How we speak about sleep matters!

As wellness professionals, need to change the conversation we’re having around sleep because we can unknowingly harm those who need our help the most.



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I watched a video recently that my sleep-researcher hero Matthew Walker was featured in, that was titled Can Sleep Deprivation Kill you? It’s a 2 minute except of a longer interview that details all the ways sleep deprivation can harm you.


I see videos, posts, graphics depicting the harms of sleep deprivation all over the internet.


While educating the public about the importance of prioritizing sleep is of the utmost importance, and I am a big fan of all Walkers research, I believe we need a more nuanced and mindful approach to how we are talking about sleep in the public sphere.


How I see it, there’s two general types of people not getting enough sleep:


1. Those who don’t give themselves the opportunity to get enough sleep, due to poor sleep habits, not prioritizing sleep, work or family demands, etc. These people could sleep if they gave themselves a chance by getting into bed and allowing themselves to rest.

2. Those who are struggling to sleep, and even if they give themselves the best opportunity to sleep, still struggle with falling asleep or falling back asleep after waking up during the night.





For our first group of people, education about the harmful effects of sleep education may be helpful and motivating in prioritizing sleep. If you know the stats around how one night of 6 hours or less of sleep effects your immune system or your testosterone or the build up of plaque in your brain, it might motivate you to not watch that extra Netflix episode.


However, for our second group of sleepers, this information can actually be harmful.


Here’s a few reasons why:


- Someone struggling to fall asleep generally deals with stressful ‘bedtime thoughts’ and worry about falling asleep, how they’re going to feel the next day etc. but now they can add increased risk for Alzheimer’s, cardiac issues, weight gain etc to the list. It’s fuel for the bedtime thoughts worry list.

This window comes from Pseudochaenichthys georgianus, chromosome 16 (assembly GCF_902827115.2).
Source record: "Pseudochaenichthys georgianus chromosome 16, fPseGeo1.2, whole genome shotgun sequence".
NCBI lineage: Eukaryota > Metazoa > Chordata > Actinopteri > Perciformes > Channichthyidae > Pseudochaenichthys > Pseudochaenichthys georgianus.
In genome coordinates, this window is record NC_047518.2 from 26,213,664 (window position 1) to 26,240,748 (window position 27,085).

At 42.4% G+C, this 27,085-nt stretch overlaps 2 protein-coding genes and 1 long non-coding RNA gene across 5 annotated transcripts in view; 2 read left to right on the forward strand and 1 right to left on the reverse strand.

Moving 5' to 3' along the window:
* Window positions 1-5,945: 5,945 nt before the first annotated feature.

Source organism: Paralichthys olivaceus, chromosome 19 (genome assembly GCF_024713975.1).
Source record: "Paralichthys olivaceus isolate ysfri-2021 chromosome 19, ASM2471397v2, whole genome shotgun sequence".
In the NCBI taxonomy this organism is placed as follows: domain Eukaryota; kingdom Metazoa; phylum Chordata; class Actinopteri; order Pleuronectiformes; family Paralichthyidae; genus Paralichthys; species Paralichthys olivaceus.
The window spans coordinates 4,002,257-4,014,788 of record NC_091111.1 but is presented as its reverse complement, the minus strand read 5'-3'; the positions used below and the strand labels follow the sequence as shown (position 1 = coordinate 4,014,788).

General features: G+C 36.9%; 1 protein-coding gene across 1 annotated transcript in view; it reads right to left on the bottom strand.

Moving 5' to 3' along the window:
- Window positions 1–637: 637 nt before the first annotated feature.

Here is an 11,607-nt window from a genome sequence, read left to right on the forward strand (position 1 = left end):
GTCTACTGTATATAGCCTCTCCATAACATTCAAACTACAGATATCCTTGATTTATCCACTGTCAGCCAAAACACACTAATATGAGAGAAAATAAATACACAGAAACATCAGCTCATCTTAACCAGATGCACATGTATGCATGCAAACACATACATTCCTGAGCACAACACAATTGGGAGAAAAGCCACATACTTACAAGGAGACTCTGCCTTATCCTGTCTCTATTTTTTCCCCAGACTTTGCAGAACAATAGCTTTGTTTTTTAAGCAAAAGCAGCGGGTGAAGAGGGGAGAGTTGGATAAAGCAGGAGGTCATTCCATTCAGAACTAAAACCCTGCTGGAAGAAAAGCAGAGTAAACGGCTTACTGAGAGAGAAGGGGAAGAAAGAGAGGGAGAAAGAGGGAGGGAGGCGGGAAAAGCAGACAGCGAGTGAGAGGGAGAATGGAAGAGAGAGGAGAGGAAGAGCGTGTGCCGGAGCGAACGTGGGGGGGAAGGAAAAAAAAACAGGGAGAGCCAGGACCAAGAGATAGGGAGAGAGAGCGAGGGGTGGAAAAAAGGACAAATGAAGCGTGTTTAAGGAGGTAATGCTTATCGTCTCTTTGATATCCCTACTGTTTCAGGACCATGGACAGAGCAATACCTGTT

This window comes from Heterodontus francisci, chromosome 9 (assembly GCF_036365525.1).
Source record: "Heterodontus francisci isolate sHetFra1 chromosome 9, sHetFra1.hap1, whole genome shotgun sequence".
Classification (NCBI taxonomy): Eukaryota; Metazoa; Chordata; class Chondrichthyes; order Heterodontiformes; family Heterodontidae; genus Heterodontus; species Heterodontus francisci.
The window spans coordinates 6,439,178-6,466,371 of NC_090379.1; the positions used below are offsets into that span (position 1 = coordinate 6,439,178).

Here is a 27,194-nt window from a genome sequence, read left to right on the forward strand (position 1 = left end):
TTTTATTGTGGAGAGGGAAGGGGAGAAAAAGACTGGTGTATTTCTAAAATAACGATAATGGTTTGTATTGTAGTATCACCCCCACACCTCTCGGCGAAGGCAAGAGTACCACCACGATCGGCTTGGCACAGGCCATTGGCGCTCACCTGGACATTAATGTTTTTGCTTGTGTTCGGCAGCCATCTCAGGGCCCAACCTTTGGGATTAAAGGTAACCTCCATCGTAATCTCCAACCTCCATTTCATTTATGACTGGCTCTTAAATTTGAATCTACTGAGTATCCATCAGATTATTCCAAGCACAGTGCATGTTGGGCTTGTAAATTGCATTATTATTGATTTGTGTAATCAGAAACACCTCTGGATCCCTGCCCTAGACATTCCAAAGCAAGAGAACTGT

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- The main contributing factors for insomnia (the most common sleep disorder) are psychological: stress, anxiety and worry. So adding information about the negative effects of sleep deprivation can increase stress, anxiety and worry, thereby creating a vicious cycle of poor sleep.


- People who are struggling with sleep difficulties tend to feel overwhelmed already with information about how to improve their sleep and generally have already tried all the commonly known sleep hygiene habits with minimal success. Also, chronic sleep difficulties effect our mental and emotional processing abilities, so these folks already have limited capacity to process emotional and cognitive information.


I’d like to see more people in our field of wellness, improve our conversation around sleep, to include a more nuanced dialogue about how to address sleep issues.


I would like to see people make recommendations for those struggling with sleep issues to go see a professional.


I would like to see experts, when sharing about the harm of sleep deprivation, include a caveat for those with chronic insomnia, saying perhaps this isn’t the most useful information for you, and that you would be better served booking an appointment with your doctor to discuss options.


Let’s up-level our conversations around sleep!




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